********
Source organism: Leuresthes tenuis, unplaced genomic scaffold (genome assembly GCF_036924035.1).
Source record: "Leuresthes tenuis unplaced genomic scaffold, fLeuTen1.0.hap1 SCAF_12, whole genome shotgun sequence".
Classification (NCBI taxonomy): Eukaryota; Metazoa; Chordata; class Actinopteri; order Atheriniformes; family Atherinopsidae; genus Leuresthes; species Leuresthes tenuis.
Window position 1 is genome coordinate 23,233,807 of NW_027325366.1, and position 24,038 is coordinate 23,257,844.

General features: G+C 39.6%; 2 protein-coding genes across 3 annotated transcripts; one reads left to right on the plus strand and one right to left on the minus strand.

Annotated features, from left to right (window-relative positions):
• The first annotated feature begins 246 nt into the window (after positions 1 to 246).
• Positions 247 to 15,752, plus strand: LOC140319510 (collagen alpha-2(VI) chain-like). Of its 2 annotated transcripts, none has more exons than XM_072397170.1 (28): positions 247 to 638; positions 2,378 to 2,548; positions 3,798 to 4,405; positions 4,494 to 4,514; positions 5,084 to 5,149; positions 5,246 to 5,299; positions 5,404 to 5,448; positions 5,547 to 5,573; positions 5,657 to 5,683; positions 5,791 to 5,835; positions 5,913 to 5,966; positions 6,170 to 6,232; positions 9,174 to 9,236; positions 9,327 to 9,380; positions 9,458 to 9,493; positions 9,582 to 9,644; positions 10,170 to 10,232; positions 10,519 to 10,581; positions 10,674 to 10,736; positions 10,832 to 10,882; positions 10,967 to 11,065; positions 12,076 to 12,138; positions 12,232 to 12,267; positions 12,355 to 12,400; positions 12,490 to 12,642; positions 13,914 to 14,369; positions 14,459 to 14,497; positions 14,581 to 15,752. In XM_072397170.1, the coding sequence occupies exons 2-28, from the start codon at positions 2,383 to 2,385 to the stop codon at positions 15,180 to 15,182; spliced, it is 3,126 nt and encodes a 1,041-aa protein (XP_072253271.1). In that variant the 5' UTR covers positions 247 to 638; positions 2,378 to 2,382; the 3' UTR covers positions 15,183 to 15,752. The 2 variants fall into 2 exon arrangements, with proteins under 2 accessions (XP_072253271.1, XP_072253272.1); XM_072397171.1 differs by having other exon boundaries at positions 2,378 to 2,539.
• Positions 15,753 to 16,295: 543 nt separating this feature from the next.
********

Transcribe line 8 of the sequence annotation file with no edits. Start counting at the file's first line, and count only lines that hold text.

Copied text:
• Positions 247 to 15,752, plus strand: LOC140319510 (collagen alpha-2(VI) chain-like). Of its 2 annotated transcripts, none has more exons than XM_072397170.1 (28): positions 247 to 638; positions 2,378 to 2,548; positions 3,798 to 4,405; positions 4,494 to 4,514; positions 5,084 to 5,149; positions 5,246 to 5,299; positions 5,404 to 5,448; positions 5,547 to 5,573; positions 5,657 to 5,683; positions 5,791 to 5,835; positions 5,913 to 5,966; positions 6,170 to 6,232; positions 9,174 to 9,236; positions 9,327 to 9,380; positions 9,458 to 9,493; positions 9,582 to 9,644; positions 10,170 to 10,232; positions 10,519 to 10,581; positions 10,674 to 10,736; positions 10,832 to 10,882; positions 10,967 to 11,065; positions 12,076 to 12,138; positions 12,232 to 12,267; positions 12,355 to 12,400; positions 12,490 to 12,642; positions 13,914 to 14,369; positions 14,459 to 14,497; positions 14,581 to 15,752. In XM_072397170.1, the coding sequence occupies exons 2-28, from the start codon at positions 2,383 to 2,385 to the stop codon at positions 15,180 to 15,182; spliced, it is 3,126 nt and encodes a 1,041-aa protein (XP_072253271.1). In that variant the 5' UTR covers positions 247 to 638; positions 2,378 to 2,382; the 3' UTR covers positions 15,183 to 15,752. The 2 variants fall into 2 exon arrangements, with proteins under 2 accessions (XP_072253271.1, XP_072253272.1); XM_072397171.1 differs by having other exon boundaries at positions 2,378 to 2,539.